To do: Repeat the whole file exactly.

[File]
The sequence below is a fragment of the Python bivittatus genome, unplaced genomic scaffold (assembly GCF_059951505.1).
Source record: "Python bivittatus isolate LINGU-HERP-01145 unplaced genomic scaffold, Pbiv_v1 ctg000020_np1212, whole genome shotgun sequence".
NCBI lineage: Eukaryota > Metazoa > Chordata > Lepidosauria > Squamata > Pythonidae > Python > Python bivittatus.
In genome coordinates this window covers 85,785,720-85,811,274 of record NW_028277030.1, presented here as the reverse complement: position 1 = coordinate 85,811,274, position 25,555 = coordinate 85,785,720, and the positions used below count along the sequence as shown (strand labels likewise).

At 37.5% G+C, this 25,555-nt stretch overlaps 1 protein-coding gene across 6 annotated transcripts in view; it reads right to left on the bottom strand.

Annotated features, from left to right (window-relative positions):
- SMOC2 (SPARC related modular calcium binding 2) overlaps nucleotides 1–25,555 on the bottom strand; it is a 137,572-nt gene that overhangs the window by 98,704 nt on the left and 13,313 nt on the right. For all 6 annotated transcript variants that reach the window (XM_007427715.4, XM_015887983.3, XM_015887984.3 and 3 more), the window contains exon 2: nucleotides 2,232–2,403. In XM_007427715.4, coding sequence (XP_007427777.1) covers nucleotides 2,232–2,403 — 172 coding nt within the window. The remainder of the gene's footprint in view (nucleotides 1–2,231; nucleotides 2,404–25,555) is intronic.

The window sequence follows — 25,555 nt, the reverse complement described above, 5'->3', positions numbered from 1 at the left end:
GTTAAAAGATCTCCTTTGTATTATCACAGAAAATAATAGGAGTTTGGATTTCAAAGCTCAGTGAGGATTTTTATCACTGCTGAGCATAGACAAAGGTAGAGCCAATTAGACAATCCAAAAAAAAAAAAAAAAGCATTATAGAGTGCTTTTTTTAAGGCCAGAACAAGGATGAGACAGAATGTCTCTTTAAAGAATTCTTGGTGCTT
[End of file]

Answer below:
The sequence below is a fragment of the Python bivittatus genome, unplaced genomic scaffold (assembly GCF_059951505.1).
Source record: "Python bivittatus isolate LINGU-HERP-01145 unplaced genomic scaffold, Pbiv_v1 ctg000020_np1212, whole genome shotgun sequence".
NCBI lineage: Eukaryota > Metazoa > Chordata > Lepidosauria > Squamata > Pythonidae > Python > Python bivittatus.
In genome coordinates this window covers 85,785,720-85,811,274 of record NW_028277030.1, presented here as the reverse complement: position 1 = coordinate 85,811,274, position 25,555 = coordinate 85,785,720, and the positions used below count along the sequence as shown (strand labels likewise).

At 37.5% G+C, this 25,555-nt stretch overlaps 1 protein-coding gene across 6 annotated transcripts in view; it reads right to left on the bottom strand.

Annotated features, from left to right (window-relative positions):
- SMOC2 (SPARC related modular calcium binding 2) overlaps nucleotides 1–25,555 on the bottom strand; it is a 137,572-nt gene that overhangs the window by 98,704 nt on the left and 13,313 nt on the right. For all 6 annotated transcript variants that reach the window (XM_007427715.4, XM_015887983.3, XM_015887984.3 and 3 more), the window contains exon 2: nucleotides 2,232–2,403. In XM_007427715.4, coding sequence (XP_007427777.1) covers nucleotides 2,232–2,403 — 172 coding nt within the window. The remainder of the gene's footprint in view (nucleotides 1–2,231; nucleotides 2,404–25,555) is intronic.

The window sequence follows — 25,555 nt, the reverse complement described above, 5'->3', positions numbered from 1 at the left end:
GTTAAAAGATCTCCTTTGTATTATCACAGAAAATAATAGGAGTTTGGATTTCAAAGCTCAGTGAGGATTTTTATCACTGCTGAGCATAGACAAAGGTAGAGCCAATTAGACAATCCAAAAAAAAAAAAAAAAGCATTATAGAGTGCTTTTTTTAAGGCCAGAACAAGGATGAGACAGAATGTCTCTTTAAAGAATTCTTGGTGCTT